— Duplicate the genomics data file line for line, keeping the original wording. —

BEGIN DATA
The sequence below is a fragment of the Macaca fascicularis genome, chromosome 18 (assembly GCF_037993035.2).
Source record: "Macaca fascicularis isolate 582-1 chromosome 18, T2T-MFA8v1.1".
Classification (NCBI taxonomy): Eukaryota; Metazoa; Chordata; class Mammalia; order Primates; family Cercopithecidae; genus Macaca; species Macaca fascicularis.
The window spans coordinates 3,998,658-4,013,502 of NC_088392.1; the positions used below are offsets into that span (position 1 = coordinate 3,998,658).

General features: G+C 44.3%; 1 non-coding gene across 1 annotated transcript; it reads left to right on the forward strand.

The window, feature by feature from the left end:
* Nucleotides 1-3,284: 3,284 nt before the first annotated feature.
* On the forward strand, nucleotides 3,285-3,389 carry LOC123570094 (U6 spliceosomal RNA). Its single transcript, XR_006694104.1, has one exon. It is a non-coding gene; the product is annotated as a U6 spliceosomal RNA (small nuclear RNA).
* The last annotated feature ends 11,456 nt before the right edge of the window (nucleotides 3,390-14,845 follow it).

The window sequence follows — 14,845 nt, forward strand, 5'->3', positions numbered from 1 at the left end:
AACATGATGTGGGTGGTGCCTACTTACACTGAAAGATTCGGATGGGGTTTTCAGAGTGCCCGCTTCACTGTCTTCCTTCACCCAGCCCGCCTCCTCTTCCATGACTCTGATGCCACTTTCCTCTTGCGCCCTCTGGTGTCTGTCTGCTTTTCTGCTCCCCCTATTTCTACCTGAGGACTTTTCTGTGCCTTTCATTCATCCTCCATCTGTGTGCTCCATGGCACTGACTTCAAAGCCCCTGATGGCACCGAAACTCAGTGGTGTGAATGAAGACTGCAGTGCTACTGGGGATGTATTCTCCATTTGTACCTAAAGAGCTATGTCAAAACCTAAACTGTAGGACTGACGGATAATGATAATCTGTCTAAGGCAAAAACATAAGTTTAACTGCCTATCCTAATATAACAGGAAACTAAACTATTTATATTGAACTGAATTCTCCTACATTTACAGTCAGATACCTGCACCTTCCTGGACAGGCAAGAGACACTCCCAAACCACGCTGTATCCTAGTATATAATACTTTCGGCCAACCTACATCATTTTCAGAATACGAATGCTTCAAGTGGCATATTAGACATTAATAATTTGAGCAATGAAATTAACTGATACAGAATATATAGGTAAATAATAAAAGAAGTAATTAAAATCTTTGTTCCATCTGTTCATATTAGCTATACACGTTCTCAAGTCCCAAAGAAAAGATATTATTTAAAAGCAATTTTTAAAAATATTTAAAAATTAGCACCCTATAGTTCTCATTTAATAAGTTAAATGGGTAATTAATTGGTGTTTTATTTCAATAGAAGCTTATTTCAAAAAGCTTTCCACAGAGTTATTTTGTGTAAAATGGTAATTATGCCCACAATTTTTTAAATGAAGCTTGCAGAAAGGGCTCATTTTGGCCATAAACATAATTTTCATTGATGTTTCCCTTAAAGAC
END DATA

The sequence below is a fragment of the Macaca fascicularis genome, chromosome 18 (assembly GCF_037993035.2).
Source record: "Macaca fascicularis isolate 582-1 chromosome 18, T2T-MFA8v1.1".
Classification (NCBI taxonomy): Eukaryota; Metazoa; Chordata; class Mammalia; order Primates; family Cercopithecidae; genus Macaca; species Macaca fascicularis.
The window spans coordinates 3,998,658-4,013,502 of NC_088392.1; the positions used below are offsets into that span (position 1 = coordinate 3,998,658).

General features: G+C 44.3%; 1 non-coding gene across 1 annotated transcript; it reads left to right on the forward strand.

The window, feature by feature from the left end:
* Nucleotides 1-3,284: 3,284 nt before the first annotated feature.
* On the forward strand, nucleotides 3,285-3,389 carry LOC123570094 (U6 spliceosomal RNA). Its single transcript, XR_006694104.1, has one exon. It is a non-coding gene; the product is annotated as a U6 spliceosomal RNA (small nuclear RNA).
* The last annotated feature ends 11,456 nt before the right edge of the window (nucleotides 3,390-14,845 follow it).

The window sequence follows — 14,845 nt, forward strand, 5'->3', positions numbered from 1 at the left end:
AACATGATGTGGGTGGTGCCTACTTACACTGAAAGATTCGGATGGGGTTTTCAGAGTGCCCGCTTCACTGTCTTCCTTCACCCAGCCCGCCTCCTCTTCCATGACTCTGATGCCACTTTCCTCTTGCGCCCTCTGGTGTCTGTCTGCTTTTCTGCTCCCCCTATTTCTACCTGAGGACTTTTCTGTGCCTTTCATTCATCCTCCATCTGTGTGCTCCATGGCACTGACTTCAAAGCCCCTGATGGCACCGAAACTCAGTGGTGTGAATGAAGACTGCAGTGCTACTGGGGATGTATTCTCCATTTGTACCTAAAGAGCTATGTCAAAACCTAAACTGTAGGACTGACGGATAATGATAATCTGTCTAAGGCAAAAACATAAGTTTAACTGCCTATCCTAATATAACAGGAAACTAAACTATTTATATTGAACTGAATTCTCCTACATTTACAGTCAGATACCTGCACCTTCCTGGACAGGCAAGAGACACTCCCAAACCACGCTGTATCCTAGTATATAATACTTTCGGCCAACCTACATCATTTTCAGAATACGAATGCTTCAAGTGGCATATTAGACATTAATAATTTGAGCAATGAAATTAACTGATACAGAATATATAGGTAAATAATAAAAGAAGTAATTAAAATCTTTGTTCCATCTGTTCATATTAGCTATACACGTTCTCAAGTCCCAAAGAAAAGATATTATTTAAAAGCAATTTTTAAAAATATTTAAAAATTAGCACCCTATAGTTCTCATTTAATAAGTTAAATGGGTAATTAATTGGTGTTTTATTTCAATAGAAGCTTATTTCAAAAAGCTTTCCACAGAGTTATTTTGTGTAAAATGGTAATTATGCCCACAATTTTTTAAATGAAGCTTGCAGAAAGGGCTCATTTTGGCCATAAACATAATTTTCATTGATGTTTCCCTTAAAGAC